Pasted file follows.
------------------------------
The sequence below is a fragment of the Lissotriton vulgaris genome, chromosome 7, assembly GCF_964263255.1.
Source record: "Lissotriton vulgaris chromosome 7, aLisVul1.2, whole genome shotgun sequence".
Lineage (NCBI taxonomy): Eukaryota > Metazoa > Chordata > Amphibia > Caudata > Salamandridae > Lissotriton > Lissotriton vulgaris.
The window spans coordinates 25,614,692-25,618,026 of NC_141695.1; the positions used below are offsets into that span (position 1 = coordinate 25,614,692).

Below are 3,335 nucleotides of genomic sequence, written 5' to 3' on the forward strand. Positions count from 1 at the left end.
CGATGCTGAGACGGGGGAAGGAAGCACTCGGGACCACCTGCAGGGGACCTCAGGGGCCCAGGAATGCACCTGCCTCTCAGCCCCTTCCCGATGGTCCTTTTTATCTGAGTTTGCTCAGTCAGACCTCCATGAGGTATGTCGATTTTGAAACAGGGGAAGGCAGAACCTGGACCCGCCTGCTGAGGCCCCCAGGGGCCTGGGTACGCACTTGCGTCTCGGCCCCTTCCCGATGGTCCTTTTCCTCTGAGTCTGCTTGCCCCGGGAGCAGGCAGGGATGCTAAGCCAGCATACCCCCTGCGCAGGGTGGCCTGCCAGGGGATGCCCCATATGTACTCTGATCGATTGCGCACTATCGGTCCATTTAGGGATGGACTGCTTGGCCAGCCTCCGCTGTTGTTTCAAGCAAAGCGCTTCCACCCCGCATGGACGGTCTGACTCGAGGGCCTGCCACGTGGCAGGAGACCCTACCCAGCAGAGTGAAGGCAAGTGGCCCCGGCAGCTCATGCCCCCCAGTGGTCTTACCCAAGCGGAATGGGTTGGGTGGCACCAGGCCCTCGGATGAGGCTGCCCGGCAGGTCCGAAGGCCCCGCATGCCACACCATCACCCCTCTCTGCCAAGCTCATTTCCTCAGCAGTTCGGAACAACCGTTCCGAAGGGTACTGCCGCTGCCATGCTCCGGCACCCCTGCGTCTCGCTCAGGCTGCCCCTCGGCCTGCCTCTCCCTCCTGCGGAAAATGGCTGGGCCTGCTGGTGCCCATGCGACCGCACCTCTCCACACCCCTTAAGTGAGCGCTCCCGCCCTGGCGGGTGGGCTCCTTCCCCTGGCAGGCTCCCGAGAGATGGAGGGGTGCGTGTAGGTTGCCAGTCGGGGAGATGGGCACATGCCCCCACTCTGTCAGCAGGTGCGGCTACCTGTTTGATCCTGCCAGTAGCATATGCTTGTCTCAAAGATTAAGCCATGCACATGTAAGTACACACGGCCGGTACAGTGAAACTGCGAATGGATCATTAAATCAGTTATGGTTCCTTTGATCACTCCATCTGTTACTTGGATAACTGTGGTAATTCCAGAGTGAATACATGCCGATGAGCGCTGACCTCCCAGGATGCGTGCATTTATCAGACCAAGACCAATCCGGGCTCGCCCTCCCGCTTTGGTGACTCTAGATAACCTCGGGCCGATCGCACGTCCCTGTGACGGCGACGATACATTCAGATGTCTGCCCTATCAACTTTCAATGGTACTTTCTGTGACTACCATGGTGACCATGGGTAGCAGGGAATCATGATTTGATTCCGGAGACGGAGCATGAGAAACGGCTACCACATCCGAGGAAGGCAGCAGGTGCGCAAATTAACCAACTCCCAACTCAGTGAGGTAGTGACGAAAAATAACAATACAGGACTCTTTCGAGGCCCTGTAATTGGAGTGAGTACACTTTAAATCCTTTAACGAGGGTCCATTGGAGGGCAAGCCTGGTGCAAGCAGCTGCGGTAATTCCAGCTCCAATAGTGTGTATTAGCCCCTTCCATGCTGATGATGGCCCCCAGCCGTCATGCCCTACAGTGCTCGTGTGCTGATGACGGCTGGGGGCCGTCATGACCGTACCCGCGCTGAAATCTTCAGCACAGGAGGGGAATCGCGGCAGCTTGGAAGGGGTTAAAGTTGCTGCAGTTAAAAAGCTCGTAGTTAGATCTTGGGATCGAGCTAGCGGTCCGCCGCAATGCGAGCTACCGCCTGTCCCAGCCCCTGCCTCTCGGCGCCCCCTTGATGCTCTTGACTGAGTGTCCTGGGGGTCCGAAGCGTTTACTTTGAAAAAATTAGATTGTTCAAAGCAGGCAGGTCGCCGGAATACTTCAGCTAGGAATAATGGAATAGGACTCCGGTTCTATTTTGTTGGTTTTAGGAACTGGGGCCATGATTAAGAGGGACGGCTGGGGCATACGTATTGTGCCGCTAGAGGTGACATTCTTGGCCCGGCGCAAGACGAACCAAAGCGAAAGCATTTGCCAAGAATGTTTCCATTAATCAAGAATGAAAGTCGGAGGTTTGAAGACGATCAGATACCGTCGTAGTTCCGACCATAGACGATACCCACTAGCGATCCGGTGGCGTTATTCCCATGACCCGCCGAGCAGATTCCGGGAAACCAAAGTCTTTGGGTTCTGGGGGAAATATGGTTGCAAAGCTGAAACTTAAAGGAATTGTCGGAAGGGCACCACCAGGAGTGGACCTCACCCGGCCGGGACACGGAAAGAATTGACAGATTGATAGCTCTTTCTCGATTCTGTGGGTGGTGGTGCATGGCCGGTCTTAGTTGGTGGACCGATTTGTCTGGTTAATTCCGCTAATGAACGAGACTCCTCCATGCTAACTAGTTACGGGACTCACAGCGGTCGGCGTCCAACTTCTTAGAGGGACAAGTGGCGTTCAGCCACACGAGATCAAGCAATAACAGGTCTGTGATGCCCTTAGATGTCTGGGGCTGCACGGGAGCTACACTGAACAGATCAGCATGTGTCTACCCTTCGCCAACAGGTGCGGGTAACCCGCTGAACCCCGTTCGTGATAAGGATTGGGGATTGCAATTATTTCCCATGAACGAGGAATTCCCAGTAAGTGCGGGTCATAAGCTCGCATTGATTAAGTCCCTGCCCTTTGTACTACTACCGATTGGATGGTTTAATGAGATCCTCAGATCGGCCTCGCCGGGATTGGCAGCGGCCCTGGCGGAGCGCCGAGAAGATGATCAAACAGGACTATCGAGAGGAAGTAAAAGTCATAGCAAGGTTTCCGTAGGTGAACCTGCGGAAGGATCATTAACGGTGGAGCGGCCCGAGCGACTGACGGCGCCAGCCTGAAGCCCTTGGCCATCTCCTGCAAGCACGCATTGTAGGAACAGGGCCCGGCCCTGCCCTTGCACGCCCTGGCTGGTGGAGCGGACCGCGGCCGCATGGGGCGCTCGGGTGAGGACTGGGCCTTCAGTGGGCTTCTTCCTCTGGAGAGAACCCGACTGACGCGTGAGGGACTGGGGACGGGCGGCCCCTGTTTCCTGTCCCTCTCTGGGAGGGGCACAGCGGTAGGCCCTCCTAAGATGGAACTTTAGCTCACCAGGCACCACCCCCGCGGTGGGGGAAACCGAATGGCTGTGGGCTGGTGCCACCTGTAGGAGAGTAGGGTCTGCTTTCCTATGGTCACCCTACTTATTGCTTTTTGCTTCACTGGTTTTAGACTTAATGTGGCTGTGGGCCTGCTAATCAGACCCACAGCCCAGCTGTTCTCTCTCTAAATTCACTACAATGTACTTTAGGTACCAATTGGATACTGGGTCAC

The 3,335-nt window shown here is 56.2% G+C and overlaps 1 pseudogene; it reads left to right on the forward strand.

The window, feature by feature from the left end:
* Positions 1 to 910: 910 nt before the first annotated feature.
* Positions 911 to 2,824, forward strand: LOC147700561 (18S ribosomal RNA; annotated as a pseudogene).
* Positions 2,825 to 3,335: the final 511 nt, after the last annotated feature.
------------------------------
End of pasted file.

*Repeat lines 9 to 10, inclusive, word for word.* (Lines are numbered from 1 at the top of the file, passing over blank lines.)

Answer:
* Positions 1 to 910: 910 nt before the first annotated feature.
* Positions 911 to 2,824, forward strand: LOC147700561 (18S ribosomal RNA; annotated as a pseudogene).